Colorful kimono are synonymous with Tokyo summer celebrations but anti-coronavirus measures have put social gatherings off-limits and led struggling department stores to push the traditional Japanese outfits as a way to make a virtual fashion statement.
The Matsuya department store in the upscale Ginza shopping district is now selling yukata casual kimono with colorful floral collars to make them more eye-catching when worn during online video chats.
Online drinking sessions and other virtual parties are increasingly replacing in-person socializing as pandemic-isolated people try to stay in touch with friends and family.
“We want our customers to enjoy drinking at home without losing touch with Japan’s yukata culture,” said a yukata salesperson who works at Matsuya Ginza.
The pandemic has caused many summer festivals and fireworks shows in the country to be canceled. At these events, men and women often wear yukata made of cotton, a traditional garment for the season.
With sales of yukata dropping by half compared with last year due to the coronavirus, the department store run by Matsuya Co. is looking for ways to retain demand.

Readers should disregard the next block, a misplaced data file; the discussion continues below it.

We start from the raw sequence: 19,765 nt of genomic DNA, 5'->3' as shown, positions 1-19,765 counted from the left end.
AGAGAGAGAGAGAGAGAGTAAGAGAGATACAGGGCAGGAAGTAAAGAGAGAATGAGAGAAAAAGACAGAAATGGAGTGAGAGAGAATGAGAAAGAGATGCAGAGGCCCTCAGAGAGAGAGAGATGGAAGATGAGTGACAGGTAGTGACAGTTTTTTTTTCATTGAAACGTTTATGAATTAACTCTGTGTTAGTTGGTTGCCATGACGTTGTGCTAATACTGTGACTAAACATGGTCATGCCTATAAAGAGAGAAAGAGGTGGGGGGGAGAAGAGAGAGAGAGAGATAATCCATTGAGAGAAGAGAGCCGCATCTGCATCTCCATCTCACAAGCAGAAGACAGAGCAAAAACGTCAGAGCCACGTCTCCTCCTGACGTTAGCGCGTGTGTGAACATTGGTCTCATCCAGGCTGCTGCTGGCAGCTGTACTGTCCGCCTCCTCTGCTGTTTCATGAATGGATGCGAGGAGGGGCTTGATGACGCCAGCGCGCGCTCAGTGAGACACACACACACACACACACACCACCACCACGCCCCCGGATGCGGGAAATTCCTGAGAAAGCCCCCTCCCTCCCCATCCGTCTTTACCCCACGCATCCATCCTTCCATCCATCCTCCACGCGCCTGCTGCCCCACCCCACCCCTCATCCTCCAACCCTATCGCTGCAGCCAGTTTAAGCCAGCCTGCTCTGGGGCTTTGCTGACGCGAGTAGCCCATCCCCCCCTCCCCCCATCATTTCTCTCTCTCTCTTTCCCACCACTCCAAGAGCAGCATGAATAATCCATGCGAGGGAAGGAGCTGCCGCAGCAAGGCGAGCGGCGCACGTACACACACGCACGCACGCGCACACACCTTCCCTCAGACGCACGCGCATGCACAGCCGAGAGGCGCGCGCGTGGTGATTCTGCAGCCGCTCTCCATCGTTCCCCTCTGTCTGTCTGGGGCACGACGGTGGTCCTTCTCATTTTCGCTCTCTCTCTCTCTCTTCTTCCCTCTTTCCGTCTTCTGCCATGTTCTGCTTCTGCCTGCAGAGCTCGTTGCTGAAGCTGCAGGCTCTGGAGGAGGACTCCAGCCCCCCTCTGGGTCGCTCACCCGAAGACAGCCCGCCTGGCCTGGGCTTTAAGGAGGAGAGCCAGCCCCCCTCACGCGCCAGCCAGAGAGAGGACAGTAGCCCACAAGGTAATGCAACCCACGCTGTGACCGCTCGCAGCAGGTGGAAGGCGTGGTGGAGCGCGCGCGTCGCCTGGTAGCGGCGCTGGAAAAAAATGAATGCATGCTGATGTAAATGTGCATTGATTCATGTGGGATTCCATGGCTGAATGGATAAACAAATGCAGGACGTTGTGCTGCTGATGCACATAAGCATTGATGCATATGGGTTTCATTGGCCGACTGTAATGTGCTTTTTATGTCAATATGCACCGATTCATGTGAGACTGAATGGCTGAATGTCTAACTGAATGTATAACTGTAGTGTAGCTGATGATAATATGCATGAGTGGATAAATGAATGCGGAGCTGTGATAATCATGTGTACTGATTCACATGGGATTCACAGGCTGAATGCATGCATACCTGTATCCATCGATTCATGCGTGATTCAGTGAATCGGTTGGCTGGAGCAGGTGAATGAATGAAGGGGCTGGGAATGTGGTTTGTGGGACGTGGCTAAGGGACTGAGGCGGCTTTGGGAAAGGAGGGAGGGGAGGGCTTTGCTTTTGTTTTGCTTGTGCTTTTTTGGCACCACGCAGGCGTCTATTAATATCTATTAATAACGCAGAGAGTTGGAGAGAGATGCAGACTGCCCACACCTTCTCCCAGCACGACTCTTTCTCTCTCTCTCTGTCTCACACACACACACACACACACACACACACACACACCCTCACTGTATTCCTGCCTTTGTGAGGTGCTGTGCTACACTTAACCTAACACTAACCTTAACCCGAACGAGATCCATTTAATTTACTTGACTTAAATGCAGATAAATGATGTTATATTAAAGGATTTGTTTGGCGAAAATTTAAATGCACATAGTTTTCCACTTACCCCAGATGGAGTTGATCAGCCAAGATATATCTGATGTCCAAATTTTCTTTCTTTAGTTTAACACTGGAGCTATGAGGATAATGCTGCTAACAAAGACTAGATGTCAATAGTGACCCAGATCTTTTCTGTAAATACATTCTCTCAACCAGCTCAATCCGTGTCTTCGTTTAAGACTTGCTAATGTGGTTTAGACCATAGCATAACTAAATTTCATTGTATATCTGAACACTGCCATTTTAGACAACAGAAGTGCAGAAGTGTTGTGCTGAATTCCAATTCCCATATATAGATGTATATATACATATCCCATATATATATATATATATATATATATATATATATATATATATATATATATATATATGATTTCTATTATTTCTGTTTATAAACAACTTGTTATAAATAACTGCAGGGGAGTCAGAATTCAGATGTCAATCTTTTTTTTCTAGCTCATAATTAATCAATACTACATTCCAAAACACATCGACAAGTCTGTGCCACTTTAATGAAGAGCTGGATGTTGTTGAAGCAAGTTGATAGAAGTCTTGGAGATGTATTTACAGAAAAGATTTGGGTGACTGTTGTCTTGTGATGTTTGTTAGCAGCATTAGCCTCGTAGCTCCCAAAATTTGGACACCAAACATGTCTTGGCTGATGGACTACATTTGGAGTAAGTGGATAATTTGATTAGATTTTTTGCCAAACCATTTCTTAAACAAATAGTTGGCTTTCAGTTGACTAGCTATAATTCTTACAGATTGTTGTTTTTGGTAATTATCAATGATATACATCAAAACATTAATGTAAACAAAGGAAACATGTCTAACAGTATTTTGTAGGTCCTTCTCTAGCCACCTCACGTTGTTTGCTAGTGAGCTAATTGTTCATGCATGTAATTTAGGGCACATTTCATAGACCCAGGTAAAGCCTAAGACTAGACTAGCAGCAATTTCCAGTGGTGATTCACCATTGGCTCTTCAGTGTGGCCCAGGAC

The store has also enhanced its lineup of heko obi sashes, which are made of soft fabric and can be easily tied.
The Seibu department store in Tokyo’s Shibuya district, a mecca for youth fashion and trends, has taken a different approach by proposing yukata as everyday wear, not just for summer events.
The department store run by Sogo & Seibu Co. has opened a special sales section for yukata made from denim.
For its part, the Isetan department store flagship outlet in Shinjuku has created an opportunity for people to wear the yukata. Using Zoom Video Communications Inc.’s videoconferencing platform, it held an online Bon Odori dance event in July.
More than 60 people participated in the traditional dance gathering from their homes and elsewhere, according to the department store run by Isetan Mitsukoshi Ltd.
“It was my first time to wear yukata this year,” said a man in his 40s from Hokkaido. “It was just fun to put the garment on,” he added.
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